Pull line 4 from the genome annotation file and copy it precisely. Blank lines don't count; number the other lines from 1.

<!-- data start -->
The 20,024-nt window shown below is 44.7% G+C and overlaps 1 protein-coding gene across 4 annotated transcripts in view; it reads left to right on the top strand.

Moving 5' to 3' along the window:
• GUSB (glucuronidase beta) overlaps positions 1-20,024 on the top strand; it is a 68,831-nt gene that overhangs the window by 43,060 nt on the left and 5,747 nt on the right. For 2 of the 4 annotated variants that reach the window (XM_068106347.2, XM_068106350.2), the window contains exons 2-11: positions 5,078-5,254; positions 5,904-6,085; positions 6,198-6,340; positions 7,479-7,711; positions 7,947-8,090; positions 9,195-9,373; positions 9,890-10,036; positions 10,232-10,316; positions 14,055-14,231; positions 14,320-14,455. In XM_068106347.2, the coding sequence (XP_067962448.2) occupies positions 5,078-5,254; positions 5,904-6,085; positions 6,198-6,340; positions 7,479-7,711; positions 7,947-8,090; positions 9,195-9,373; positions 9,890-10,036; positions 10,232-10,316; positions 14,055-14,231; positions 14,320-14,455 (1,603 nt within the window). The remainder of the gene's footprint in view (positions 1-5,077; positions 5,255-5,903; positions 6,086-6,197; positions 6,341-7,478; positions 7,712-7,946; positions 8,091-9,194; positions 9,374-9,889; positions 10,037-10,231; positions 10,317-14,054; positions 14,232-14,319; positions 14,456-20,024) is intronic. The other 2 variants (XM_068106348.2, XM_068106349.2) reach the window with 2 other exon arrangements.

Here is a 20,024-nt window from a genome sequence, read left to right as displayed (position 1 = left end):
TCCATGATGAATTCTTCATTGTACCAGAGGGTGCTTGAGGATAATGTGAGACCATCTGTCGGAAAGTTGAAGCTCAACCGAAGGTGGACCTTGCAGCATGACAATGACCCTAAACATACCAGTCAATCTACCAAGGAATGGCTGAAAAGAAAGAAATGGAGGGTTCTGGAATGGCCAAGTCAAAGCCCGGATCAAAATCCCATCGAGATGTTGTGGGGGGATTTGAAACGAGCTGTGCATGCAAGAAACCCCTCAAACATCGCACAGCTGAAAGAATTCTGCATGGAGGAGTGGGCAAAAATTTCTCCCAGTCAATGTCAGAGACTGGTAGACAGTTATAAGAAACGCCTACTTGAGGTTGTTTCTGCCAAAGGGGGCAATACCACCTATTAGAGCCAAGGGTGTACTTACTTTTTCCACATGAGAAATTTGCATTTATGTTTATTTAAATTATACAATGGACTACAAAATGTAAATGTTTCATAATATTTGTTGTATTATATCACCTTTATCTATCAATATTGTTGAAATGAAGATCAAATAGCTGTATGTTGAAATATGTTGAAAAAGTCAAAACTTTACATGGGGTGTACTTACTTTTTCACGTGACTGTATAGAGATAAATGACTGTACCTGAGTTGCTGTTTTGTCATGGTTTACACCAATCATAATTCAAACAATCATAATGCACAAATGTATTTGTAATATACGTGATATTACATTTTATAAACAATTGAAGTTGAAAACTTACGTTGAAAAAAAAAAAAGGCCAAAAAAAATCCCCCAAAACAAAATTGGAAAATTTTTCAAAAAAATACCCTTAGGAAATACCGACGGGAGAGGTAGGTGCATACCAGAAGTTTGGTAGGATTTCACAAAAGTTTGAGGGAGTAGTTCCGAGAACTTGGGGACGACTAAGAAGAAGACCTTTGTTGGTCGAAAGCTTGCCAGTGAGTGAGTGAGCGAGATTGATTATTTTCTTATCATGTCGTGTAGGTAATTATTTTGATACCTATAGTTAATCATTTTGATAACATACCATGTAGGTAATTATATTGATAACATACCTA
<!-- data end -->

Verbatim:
Here is a 20,024-nt window from a genome sequence, read left to right as displayed (position 1 = left end):